For him to go to Zacchaeus' home was like having the president come to lunch.
It was hard to imagine such an honor.
It would have been especially hard for Zacchaeus to imagine that Jesus would come to his house, because everyone knew that Zacchaeus was a sinner.
If Jesus were going to honor someone with a visit, surely he would honor a saint!
But, no!  Jesus decided to honor this sinner!
Jesus explained his visit this way.
He said, *"Zacchaeus..., I MUST stay at your house today."**
This little word, "must," is important.
In the original Greek, the word is /dei/ (pronounced day-ee).
/Dei/ suggests a Godly duty.
When Jesus says that he MUST stay at Zacchaeus' house today, he means that God has called him to do this.
It was no accident then that Jesus spotted Zacchaeus sitting up in the sycamore tree.
Just as Zacchaeus was trying to see Jesus, Jesus was trying to see Zacchaeus.
Jesus was looking for Zacchaeus, because he had a God-given duty to seek him and to save him.
The crowd didn't get it.
They grumbled, "Jesus has gone to be the guest of one who is a sinner."
(NOTE TO SELF:  Grumble these words as you speak them.)
But Zacchaeus got it!
When he realized what Jesus was doing for him, he welcomed Jesus with JOY!
The NRSV translation waters that down.
It says that Zacchaeus "was happy to welcome" Jesus (v. 6) -- but that doesn't do the original Greek justice.
The Greek says that Zacchaeus welcomed Jesus with JOY!  Zacchaeus could hardly imagine that Jesus would honor him by visiting his house, and his heart was full of JOY!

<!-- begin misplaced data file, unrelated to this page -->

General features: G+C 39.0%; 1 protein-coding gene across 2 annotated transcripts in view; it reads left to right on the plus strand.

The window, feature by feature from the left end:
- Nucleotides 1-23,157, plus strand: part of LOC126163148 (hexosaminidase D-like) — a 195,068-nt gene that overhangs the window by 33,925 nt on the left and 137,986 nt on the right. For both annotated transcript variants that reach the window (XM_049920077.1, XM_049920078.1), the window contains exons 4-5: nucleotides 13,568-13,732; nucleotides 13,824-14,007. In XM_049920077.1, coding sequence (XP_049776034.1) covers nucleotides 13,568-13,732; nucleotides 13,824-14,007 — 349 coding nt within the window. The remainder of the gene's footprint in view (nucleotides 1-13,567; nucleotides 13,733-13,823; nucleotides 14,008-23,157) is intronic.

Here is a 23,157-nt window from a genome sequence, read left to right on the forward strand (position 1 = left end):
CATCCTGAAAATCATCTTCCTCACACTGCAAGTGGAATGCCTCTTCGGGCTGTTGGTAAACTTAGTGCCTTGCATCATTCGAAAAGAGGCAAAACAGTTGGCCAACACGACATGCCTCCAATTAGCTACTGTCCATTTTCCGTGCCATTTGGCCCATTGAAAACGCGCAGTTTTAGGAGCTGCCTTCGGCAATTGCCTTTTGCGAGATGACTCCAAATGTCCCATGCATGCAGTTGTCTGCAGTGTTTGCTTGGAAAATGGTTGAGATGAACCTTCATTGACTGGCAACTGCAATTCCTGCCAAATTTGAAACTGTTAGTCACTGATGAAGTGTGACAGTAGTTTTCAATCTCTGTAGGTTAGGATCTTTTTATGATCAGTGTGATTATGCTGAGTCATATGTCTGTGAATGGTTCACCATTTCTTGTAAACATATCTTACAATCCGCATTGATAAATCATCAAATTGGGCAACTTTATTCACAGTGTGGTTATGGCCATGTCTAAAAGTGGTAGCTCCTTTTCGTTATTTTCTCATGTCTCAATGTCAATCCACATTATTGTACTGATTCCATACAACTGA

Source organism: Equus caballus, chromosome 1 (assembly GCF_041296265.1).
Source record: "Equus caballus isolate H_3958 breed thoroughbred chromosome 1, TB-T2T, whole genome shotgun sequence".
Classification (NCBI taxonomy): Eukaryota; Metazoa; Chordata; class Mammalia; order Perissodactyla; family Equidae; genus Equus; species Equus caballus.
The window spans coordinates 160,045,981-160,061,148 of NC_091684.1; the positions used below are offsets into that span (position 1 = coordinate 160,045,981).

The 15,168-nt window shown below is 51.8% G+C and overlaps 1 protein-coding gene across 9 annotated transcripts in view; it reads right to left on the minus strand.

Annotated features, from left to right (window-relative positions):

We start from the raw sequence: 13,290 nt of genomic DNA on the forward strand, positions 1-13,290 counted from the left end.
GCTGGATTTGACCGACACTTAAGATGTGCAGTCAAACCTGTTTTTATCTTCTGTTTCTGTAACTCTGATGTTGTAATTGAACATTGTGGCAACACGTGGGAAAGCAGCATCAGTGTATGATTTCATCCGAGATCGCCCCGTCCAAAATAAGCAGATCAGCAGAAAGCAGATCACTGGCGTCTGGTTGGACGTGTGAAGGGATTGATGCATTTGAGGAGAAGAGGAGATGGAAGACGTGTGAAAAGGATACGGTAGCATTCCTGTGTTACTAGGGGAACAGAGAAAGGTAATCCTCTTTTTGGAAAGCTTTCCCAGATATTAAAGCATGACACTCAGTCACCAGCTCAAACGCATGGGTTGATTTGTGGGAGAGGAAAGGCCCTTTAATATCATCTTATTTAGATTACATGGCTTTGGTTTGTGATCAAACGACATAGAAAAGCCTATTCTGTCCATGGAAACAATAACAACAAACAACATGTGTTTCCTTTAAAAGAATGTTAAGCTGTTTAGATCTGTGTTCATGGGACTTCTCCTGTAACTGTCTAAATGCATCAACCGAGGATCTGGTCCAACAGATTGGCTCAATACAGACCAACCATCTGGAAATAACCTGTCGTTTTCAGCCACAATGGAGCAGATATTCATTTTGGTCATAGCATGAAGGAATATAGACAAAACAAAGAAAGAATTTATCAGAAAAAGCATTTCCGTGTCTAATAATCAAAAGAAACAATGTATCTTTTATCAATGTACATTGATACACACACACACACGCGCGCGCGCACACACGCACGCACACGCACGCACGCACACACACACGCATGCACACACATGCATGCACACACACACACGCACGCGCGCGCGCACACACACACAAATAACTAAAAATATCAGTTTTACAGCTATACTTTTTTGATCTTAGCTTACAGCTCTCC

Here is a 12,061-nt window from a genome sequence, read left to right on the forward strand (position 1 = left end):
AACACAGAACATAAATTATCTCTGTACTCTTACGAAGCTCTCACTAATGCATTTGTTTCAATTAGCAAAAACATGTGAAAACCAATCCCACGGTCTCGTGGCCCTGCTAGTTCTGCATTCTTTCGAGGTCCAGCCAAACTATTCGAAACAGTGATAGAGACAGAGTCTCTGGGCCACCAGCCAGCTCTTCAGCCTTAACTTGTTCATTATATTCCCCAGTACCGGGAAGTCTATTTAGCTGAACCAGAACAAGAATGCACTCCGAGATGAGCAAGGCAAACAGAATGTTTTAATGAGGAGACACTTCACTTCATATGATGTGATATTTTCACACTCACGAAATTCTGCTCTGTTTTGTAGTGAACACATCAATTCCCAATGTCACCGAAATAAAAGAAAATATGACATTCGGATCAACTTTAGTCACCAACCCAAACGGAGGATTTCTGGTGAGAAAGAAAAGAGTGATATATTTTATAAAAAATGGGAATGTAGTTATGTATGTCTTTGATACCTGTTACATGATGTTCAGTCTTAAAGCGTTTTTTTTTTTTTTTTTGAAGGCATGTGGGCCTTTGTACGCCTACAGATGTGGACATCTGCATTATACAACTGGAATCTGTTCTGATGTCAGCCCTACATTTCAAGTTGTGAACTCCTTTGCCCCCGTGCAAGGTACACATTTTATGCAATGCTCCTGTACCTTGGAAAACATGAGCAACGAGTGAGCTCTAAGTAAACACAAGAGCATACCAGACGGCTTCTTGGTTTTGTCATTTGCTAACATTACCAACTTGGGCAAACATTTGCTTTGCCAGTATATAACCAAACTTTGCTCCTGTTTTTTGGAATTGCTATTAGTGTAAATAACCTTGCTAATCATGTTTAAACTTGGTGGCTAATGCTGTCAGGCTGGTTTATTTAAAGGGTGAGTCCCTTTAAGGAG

And then Zacchaeus, in his great JOY, said:
*"Look, half of my possessions, Lord,*
*I will give to the poor;*
*and if I have defrauded anyone of anything,*
*I will pay back four times as much."*
We are in chapter 19 of Luke.
In chapter 18, Luke told about Jesus' encounter with another rich man -- a rich man who refused Jesus -- a rich man who loved his money more than he loved Jesus -- a rich man who went away sadly when Jesus told him to give his money to the poor.
Now Luke tells us this story about Zacchaeus, another rich man -- but one who loves Jesus -- a man who in his JOY at meeting Jesus decides to do something that Jesus has not even asked.
He VOLUNTEERS to give half of his money to the poor, because he loves Jesus more than he loves money.
He loves Jesus because of the JOY that Jesus has given him by singling him out -- because of the JOY that Jesus has given him by coming to his house -- because of the JOY that Jesus has given him by loving him.
Then Jesus says, *"Today salvation has come to this house."*
Not tomorrow!
Not next week!
Not in the eternal hereafter!
It has already happened.
Zacchaeus has been saved -- restored as a son of Abraham -- restored as a child of God.
And it isn't just Zacchaeus who was saved.
Jesus says, *"Today salvation has come to this house."*
He means that Zacchaeus' family has been saved too.
Jesus even lays the groundwork for the salvation of the community.
They will see that Zacchaeus means business.
They will see him give money to the poor.
They will see him make restitution.
They will see him begin to treat them fairly.
They will begin to trust him.
This rich and powerful man will become an honored, beloved member of the community.
Who knows what wonderful things he will do.
That is part of what Jesus means when he says, *"Today salvation has come to this house."**
And then, in the last verse, Jesus explains.
He says, "For the Son of Man came to seek out and to save the lost."
< .5
.5 - .6
.6 - .7
.7 - .8
.8 - .9
> .9